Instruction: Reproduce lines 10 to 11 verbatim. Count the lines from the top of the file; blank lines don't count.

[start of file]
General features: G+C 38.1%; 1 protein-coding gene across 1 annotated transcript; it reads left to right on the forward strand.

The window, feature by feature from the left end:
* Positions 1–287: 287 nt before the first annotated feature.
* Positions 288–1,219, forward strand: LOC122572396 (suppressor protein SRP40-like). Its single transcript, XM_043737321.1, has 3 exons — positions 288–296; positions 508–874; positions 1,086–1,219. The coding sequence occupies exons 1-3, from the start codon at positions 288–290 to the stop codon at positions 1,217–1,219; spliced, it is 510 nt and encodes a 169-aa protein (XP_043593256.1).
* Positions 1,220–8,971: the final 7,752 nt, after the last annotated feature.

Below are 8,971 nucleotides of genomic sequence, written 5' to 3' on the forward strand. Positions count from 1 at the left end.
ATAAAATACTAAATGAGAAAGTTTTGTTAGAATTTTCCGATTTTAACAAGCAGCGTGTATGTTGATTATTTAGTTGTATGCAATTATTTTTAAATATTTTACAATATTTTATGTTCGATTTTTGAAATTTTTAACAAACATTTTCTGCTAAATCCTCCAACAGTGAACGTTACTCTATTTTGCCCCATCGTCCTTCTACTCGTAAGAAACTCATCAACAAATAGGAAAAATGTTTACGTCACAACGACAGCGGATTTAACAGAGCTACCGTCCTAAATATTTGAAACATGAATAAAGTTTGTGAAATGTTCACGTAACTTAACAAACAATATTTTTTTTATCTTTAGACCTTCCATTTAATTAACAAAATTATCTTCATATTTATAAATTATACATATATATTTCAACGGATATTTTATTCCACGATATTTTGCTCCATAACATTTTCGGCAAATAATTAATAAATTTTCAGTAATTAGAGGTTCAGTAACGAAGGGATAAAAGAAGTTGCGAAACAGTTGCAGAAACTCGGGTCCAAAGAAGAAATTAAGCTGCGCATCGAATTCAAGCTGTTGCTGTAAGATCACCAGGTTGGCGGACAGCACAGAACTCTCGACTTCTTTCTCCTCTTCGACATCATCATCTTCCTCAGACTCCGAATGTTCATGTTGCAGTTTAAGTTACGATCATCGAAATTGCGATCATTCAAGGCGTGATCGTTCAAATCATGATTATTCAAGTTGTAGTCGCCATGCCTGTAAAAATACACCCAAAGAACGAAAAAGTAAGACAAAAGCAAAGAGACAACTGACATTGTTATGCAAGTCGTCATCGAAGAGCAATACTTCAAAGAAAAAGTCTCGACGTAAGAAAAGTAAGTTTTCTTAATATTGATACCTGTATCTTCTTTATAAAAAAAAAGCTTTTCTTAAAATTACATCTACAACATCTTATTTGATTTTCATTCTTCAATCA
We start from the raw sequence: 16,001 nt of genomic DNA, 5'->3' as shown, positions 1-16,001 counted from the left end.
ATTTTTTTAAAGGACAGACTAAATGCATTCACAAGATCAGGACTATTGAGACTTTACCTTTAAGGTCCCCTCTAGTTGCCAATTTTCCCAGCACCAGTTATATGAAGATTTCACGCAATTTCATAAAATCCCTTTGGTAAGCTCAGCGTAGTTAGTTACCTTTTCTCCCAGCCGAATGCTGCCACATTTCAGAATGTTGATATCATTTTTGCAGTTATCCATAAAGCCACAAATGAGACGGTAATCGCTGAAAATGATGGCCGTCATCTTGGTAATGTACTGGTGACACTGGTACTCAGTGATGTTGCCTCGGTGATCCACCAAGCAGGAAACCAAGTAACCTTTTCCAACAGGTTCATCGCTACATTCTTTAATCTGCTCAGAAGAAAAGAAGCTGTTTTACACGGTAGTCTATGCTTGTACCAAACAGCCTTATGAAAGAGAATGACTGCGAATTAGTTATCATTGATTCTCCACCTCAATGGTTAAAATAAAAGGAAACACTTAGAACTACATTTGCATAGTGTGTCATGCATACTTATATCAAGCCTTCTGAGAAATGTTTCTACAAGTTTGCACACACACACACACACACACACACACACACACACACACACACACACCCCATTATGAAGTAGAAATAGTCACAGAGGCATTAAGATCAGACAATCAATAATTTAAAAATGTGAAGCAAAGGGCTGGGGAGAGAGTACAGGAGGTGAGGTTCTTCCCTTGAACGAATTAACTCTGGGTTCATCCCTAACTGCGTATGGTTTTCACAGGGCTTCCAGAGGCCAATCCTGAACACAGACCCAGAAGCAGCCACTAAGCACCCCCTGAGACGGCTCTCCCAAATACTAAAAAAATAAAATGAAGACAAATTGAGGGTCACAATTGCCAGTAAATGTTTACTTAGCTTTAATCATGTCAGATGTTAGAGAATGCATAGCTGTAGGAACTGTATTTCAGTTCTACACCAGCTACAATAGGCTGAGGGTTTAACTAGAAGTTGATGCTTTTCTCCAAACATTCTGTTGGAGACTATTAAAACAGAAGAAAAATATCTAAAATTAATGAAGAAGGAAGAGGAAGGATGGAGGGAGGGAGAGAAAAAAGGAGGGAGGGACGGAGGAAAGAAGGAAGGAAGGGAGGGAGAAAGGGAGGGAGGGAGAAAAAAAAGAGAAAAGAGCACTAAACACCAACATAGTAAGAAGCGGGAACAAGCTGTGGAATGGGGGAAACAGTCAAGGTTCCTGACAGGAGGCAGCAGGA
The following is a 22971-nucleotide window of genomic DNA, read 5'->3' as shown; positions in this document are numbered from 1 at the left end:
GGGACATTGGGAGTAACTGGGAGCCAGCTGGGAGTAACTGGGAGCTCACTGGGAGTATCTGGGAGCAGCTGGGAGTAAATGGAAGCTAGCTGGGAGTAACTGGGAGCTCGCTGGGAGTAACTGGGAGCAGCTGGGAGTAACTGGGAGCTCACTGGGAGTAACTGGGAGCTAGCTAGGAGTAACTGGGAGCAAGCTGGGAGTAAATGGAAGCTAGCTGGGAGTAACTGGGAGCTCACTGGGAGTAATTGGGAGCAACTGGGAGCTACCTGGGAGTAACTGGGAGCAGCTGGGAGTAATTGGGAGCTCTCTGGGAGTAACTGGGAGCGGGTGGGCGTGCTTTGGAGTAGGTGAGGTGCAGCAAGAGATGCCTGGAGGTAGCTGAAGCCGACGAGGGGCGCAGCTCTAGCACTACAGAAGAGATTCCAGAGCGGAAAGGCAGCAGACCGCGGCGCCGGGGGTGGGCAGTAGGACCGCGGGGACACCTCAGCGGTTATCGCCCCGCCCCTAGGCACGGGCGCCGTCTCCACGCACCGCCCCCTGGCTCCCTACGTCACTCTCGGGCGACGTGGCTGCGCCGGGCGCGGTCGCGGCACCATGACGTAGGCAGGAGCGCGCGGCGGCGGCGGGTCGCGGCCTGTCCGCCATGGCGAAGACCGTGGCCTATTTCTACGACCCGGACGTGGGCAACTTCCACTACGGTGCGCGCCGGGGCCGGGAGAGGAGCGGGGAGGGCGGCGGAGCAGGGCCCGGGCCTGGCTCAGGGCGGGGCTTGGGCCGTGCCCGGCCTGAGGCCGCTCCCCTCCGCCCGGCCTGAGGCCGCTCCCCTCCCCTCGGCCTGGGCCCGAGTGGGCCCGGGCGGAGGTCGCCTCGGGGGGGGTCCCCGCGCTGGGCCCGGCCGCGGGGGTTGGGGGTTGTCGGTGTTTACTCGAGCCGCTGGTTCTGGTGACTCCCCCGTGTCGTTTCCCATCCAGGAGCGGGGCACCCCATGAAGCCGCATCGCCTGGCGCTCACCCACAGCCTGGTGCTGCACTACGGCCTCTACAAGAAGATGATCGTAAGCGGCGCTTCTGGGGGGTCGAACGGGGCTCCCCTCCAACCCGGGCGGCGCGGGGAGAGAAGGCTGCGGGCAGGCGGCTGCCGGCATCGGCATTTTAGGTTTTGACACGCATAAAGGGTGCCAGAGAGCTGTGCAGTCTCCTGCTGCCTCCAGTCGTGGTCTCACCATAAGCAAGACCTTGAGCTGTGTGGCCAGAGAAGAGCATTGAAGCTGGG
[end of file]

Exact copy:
The following is a 22971-nucleotide window of genomic DNA, read 5'->3' as shown; positions in this document are numbered from 1 at the left end:
GGGACATTGGGAGTAACTGGGAGCCAGCTGGGAGTAACTGGGAGCTCACTGGGAGTATCTGGGAGCAGCTGGGAGTAAATGGAAGCTAGCTGGGAGTAACTGGGAGCTCGCTGGGAGTAACTGGGAGCAGCTGGGAGTAACTGGGAGCTCACTGGGAGTAACTGGGAGCTAGCTAGGAGTAACTGGGAGCAAGCTGGGAGTAAATGGAAGCTAGCTGGGAGTAACTGGGAGCTCACTGGGAGTAATTGGGAGCAACTGGGAGCTACCTGGGAGTAACTGGGAGCAGCTGGGAGTAATTGGGAGCTCTCTGGGAGTAACTGGGAGCGGGTGGGCGTGCTTTGGAGTAGGTGAGGTGCAGCAAGAGATGCCTGGAGGTAGCTGAAGCCGACGAGGGGCGCAGCTCTAGCACTACAGAAGAGATTCCAGAGCGGAAAGGCAGCAGACCGCGGCGCCGGGGGTGGGCAGTAGGACCGCGGGGACACCTCAGCGGTTATCGCCCCGCCCCTAGGCACGGGCGCCGTCTCCACGCACCGCCCCCTGGCTCCCTACGTCACTCTCGGGCGACGTGGCTGCGCCGGGCGCGGTCGCGGCACCATGACGTAGGCAGGAGCGCGCGGCGGCGGCGGGTCGCGGCCTGTCCGCCATGGCGAAGACCGTGGCCTATTTCTACGACCCGGACGTGGGCAACTTCCACTACGGTGCGCGCCGGGGCCGGGAGAGGAGCGGGGAGGGCGGCGGAGCAGGGCCCGGGCCTGGCTCAGGGCGGGGCTTGGGCCGTGCCCGGCCTGAGGCCGCTCCCCTCCGCCCGGCCTGAGGCCGCTCCCCTCCCCTCGGCCTGGGCCCGAGTGGGCCCGGGCGGAGGTCGCCTCGGGGGGGGTCCCCGCGCTGGGCCCGGCCGCGGGGGTTGGGGGTTGTCGGTGTTTACTCGAGCCGCTGGTTCTGGTGACTCCCCCGTGTCGTTTCCCATCCAGGAGCGGGGCACCCCATGAAGCCGCATCGCCTGGCGCTCACCCACAGCCTGGTGCTGCACTACGGCCTCTACAAGAAGATGATCGTAAGCGGCGCTTCTGGGGGGTCGAACGGGGCTCCCCTCCAACCCGGGCGGCGCGGGGAGAGAAGGCTGCGGGCAGGCGGCTGCCGGCATCGGCATTTTAGGTTTTGACACGCATAAAGGGTGCCAGAGAGCTGTGCAGTCTCCTGCTGCCTCCAGTCGTGGTCTCACCATAAGCAAGACCTTGAGCTGTGTGGCCAGAGAAGAGCATTGAAGCTGGG